This week we have a treat for you! You’ve seen a little bit about Joe Abercrombie’s new novel Red Country, we’ve revealed the cover and the copy and today – and for the rest of the week – we’re delighted to host a series of blog pieces from Joe Abercrombie himself, about the process through which he creates his bestsellers. So with no further ado, we welcome Joe!
No good bricklayer, child-minder or brain surgeon would start work without a plan, and for me writing’s no different.
When I started work on my first book, The Blade Itself, the ideas had been stewing away for years in some cases, but even while working on more recent books I’ll occasionally be thinking about what will come next, so that when I come to start a project in earnest I’ll usually have some vague notion of the sort of book I’d like to write, what the rough plot might be, the key settings, the central characters, perhaps the outline of some important scenes.
When sitting down to plan in a focused way I start thinking about these things in more detail. Splitting the book into parts and thinking about where each will be set, what the start and end points will be and how we might get between them, what pieces of action I’d like to cover, what will be the characters and their relationships, what twists would I like to put into the plot and how might they be managed. Sometimes snatches of dialogue or quite specific action will suggest themselves and I try to bung those down for later use. Inspiration must be snatched, for it comes but rarely. I’m trying to manoeuvre my characters around to give the reader the best view on the action – the way a director might move his cameras around to best cover a scene, perhaps – while still developing their own stories. Generally though I’m trying not to get too bogged down in how it will all knit together. Experience has taught me that, inevitably, some sections will come together easily and even at this stage you’ll have a strong idea how they might play out, others will look pretty vague.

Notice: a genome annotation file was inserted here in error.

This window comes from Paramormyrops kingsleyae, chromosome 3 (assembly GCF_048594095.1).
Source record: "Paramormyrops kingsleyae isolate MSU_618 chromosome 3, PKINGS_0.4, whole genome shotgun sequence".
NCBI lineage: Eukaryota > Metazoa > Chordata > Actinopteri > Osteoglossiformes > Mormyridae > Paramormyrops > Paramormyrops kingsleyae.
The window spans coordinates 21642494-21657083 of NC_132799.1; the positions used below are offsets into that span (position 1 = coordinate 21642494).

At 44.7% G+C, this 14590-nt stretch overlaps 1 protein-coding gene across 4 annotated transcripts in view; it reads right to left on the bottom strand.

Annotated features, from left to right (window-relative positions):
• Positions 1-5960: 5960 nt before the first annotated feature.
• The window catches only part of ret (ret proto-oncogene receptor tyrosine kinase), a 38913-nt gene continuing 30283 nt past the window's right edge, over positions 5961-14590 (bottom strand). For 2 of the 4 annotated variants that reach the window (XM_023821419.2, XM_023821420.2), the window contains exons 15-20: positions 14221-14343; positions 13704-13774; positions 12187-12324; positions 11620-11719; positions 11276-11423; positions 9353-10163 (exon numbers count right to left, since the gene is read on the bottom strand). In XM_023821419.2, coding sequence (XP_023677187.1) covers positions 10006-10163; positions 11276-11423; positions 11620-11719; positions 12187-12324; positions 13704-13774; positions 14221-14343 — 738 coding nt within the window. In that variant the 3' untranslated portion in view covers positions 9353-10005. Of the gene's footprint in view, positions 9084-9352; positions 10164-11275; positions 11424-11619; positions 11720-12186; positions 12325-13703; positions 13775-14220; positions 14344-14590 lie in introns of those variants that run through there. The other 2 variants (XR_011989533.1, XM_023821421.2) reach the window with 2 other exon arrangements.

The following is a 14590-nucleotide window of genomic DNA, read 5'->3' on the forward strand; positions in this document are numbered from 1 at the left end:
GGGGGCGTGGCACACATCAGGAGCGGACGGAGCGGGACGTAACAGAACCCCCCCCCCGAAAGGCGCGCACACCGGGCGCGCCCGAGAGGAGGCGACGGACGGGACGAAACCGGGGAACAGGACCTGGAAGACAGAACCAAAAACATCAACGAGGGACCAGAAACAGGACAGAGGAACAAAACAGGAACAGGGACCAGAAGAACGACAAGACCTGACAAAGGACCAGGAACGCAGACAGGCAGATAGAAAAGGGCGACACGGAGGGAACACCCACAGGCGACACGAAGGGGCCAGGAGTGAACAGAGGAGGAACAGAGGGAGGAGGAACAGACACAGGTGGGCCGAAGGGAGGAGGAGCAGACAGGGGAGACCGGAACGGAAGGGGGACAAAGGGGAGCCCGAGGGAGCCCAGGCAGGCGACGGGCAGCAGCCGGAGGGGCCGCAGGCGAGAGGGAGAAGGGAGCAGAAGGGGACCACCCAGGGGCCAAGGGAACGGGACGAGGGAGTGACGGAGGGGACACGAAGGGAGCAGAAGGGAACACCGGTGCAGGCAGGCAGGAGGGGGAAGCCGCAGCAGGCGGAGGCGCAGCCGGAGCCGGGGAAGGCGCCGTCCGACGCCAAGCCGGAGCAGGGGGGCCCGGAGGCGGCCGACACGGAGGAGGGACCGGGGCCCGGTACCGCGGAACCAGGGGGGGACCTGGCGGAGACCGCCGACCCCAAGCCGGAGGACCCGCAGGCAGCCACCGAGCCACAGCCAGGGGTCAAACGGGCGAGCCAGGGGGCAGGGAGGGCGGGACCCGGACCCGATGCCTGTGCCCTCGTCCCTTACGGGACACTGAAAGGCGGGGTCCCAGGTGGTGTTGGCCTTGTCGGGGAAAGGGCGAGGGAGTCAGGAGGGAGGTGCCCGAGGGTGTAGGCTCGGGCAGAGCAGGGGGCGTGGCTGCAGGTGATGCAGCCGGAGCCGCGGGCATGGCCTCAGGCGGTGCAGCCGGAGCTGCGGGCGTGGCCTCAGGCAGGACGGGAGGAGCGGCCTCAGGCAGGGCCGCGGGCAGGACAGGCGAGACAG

There are some technical things to do, you could say – drawing up a timeline for characters so you make sure things like ages and timings of key events in the past make sense, drawing a map of your invented terrain, of course, to make sure the geography works, although for me story tends to dictate terrain rather than the other way around, so I usually draw up a map relatively late in the process and amend it as I go to suit the dictates of the story.
It’s important not to let the planning throttle things, though. I’ll know the setting and the rough plot for each part, some idea of what each point of view character needs to do, but usually I only plan the first part in any close detail, working out exactly what each chapter is going to contain. In the case of Red Country, my forthcoming book, I left the end pretty vague right up until the point I started planning the last part. I find that, until you start the actual writing, your sense of your central characters is generally going to be somewhat diffuse. Sometimes it isn’t until you’re getting towards the end of the book that you really get a feel for them, understand what makes them tick. So there has to be some flex in your planning, the opportunity for the details to shift as the characters shift. Ideally, plot and character change to suit each other as you go along.
Now to actually start writing . . .
Tune in tomorrow for more!
Joe Abercrombie is a full time writer and occasional freelance film editor who lives in Bath with his wife and three children. You can visit his website for more information, check out the cover for Red Country here, or follow the link to watch the teaser trailer for Red Country. You can pre-order your copy here .